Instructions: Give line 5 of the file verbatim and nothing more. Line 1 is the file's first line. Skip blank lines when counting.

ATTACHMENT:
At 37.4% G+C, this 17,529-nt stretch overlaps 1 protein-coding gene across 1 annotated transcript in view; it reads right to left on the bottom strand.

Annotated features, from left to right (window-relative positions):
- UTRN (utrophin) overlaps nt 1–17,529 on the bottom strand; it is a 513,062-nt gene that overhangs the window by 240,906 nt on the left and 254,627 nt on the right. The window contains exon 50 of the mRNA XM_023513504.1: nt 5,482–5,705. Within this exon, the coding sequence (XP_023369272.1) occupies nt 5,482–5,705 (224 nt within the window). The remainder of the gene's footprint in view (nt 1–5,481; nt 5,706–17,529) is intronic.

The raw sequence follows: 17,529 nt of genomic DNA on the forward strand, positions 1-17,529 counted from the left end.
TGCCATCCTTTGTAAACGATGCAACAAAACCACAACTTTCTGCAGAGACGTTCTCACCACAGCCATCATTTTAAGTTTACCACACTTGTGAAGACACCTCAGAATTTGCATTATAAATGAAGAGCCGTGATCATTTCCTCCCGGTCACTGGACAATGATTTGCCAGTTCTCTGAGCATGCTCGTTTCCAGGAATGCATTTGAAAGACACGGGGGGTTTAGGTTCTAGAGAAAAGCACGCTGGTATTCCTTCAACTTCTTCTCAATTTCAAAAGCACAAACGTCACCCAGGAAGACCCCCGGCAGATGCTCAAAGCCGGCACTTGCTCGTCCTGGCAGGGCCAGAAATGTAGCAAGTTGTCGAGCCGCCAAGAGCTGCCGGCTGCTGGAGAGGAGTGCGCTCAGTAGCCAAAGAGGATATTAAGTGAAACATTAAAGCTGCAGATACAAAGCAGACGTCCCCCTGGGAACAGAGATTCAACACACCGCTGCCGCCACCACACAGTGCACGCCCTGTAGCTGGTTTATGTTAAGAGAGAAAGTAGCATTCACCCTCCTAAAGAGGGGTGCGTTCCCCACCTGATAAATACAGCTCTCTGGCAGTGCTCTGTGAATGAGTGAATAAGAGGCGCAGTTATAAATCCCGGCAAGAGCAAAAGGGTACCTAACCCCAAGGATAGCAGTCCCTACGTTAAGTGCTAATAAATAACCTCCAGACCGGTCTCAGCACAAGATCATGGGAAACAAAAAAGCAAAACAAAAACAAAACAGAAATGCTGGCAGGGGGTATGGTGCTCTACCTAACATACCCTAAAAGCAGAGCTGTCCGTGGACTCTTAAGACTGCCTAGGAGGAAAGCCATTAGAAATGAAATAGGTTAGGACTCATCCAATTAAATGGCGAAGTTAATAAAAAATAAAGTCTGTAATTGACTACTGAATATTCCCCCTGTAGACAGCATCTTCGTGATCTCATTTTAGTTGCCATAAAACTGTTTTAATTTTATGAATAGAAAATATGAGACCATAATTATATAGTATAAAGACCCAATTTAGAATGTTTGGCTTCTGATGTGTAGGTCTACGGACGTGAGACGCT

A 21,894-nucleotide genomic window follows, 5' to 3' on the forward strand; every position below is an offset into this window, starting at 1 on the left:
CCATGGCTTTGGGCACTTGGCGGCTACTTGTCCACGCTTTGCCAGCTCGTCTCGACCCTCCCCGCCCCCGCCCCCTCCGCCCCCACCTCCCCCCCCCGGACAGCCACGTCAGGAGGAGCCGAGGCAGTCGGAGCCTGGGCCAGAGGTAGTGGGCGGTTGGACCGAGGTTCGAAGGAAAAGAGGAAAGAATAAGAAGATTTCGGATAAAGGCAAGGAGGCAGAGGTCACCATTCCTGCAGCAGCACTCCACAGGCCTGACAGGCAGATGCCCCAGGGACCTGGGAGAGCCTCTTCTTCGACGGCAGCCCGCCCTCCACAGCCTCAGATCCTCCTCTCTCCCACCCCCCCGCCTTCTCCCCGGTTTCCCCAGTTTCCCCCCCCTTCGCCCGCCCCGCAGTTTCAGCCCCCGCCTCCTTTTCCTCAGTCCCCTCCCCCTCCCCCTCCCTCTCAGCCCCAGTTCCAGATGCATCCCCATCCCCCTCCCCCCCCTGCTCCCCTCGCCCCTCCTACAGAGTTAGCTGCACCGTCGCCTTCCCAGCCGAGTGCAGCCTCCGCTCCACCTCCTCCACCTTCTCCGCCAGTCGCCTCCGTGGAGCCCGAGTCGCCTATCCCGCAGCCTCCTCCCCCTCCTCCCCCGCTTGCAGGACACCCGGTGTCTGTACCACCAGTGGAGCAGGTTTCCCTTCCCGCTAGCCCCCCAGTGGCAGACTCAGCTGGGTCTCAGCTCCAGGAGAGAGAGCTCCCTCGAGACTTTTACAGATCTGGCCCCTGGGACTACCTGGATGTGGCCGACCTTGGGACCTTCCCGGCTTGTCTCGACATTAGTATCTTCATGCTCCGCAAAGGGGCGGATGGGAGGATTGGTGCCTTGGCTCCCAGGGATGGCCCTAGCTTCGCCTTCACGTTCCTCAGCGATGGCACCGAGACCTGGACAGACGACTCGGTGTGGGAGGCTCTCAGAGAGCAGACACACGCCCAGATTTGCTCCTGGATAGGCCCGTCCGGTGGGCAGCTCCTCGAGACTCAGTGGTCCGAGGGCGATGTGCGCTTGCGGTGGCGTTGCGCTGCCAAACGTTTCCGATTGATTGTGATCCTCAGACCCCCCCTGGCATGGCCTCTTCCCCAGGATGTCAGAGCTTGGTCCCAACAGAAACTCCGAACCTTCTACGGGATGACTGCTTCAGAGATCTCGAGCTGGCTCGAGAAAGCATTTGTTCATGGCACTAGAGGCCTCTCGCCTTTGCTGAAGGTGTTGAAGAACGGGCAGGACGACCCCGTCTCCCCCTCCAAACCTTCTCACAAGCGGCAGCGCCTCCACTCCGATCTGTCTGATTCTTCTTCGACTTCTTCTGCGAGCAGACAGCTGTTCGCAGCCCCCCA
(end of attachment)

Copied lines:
TGCCATCCTTTGTAAACGATGCAACAAAACCACAACTTTCTGCAGAGACGTTCTCACCACAGCCATCATTTTAAGTTTACCACACTTGTGAAGACACCTCAGAATTTGCATTATAAATGAAGAGCCGTGATCATTTCCTCCCGGTCACTGGACAATGATTTGCCAGTTCTCTGAGCATGCTCGTTTCCAGGAATGCATTTGAAAGACACGGGGGGTTTAGGTTCTAGAGAAAAGCACGCTGGTATTCCTTCAACTTCTTCTCAATTTCAAAAGCACAAACGTCACCCAGGAAGACCCCCGGCAGATGCTCAAAGCCGGCACTTGCTCGTCCTGGCAGGGCCAGAAATGTAGCAAGTTGTCGAGCCGCCAAGAGCTGCCGGCTGCTGGAGAGGAGTGCGCTCAGTAGCCAAAGAGGATATTAAGTGAAACATTAAAGCTGCAGATACAAAGCAGACGTCCCCCTGGGAACAGAGATTCAACACACCGCTGCCGCCACCACACAGTGCACGCCCTGTAGCTGGTTTATGTTAAGAGAGAAAGTAGCATTCACCCTCCTAAAGAGGGGTGCGTTCCCCACCTGATAAATACAGCTCTCTGGCAGTGCTCTGTGAATGAGTGAATAAGAGGCGCAGTTATAAATCCCGGCAAGAGCAAAAGGGTACCTAACCCCAAGGATAGCAGTCCCTACGTTAAGTGCTAATAAATAACCTCCAGACCGGTCTCAGCACAAGATCATGGGAAACAAAAAAGCAAAACAAAAACAAAACAGAAATGCTGGCAGGGGGTATGGTGCTCTACCTAACATACCCTAAAAGCAGAGCTGTCCGTGGACTCTTAAGACTGCCTAGGAGGAAAGCCATTAGAAATGAAATAGGTTAGGACTCATCCAATTAAATGGCGAAGTTAATAAAAAATAAAGTCTGTAATTGACTACTGAATATTCCCCCTGTAGACAGCATCTTCGTGATCTCATTTTAGTTGCCATAAAACTGTTTTAATTTTATGAATAGAAAATATGAGACCATAATTATATAGTATAAAGACCCAATTTAGAATGTTTGGCTTCTGATGTGTAGGTCTACGGACGTGAGACGCT